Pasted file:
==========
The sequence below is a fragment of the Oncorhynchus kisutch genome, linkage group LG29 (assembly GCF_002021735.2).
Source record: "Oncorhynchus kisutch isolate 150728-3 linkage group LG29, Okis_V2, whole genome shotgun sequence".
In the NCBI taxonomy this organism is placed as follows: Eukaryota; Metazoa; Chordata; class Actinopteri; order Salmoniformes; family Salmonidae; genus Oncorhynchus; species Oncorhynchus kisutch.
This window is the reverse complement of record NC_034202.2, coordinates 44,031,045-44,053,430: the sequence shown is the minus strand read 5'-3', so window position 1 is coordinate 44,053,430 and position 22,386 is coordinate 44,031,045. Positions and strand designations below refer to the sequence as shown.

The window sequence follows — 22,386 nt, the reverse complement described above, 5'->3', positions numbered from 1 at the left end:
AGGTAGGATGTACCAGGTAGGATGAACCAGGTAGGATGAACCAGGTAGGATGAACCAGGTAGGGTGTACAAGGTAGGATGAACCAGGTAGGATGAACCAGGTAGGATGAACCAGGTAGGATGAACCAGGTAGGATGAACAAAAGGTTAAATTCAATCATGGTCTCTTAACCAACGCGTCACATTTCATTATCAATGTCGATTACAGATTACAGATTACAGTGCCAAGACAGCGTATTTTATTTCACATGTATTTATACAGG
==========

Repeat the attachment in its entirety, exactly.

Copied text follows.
The sequence below is a fragment of the Oncorhynchus kisutch genome, linkage group LG29 (assembly GCF_002021735.2).
Source record: "Oncorhynchus kisutch isolate 150728-3 linkage group LG29, Okis_V2, whole genome shotgun sequence".
In the NCBI taxonomy this organism is placed as follows: Eukaryota; Metazoa; Chordata; class Actinopteri; order Salmoniformes; family Salmonidae; genus Oncorhynchus; species Oncorhynchus kisutch.
This window is the reverse complement of record NC_034202.2, coordinates 44,031,045-44,053,430: the sequence shown is the minus strand read 5'-3', so window position 1 is coordinate 44,053,430 and position 22,386 is coordinate 44,031,045. Positions and strand designations below refer to the sequence as shown.

The window sequence follows — 22,386 nt, the reverse complement described above, 5'->3', positions numbered from 1 at the left end:
AGGTAGGATGTACCAGGTAGGATGAACCAGGTAGGATGAACCAGGTAGGATGAACCAGGTAGGGTGTACAAGGTAGGATGAACCAGGTAGGATGAACCAGGTAGGATGAACCAGGTAGGATGAACCAGGTAGGATGAACAAAAGGTTAAATTCAATCATGGTCTCTTAACCAACGCGTCACATTTCATTATCAATGTCGATTACAGATTACAGATTACAGTGCCAAGACAGCGTATTTTATTTCACATGTATTTATACAGG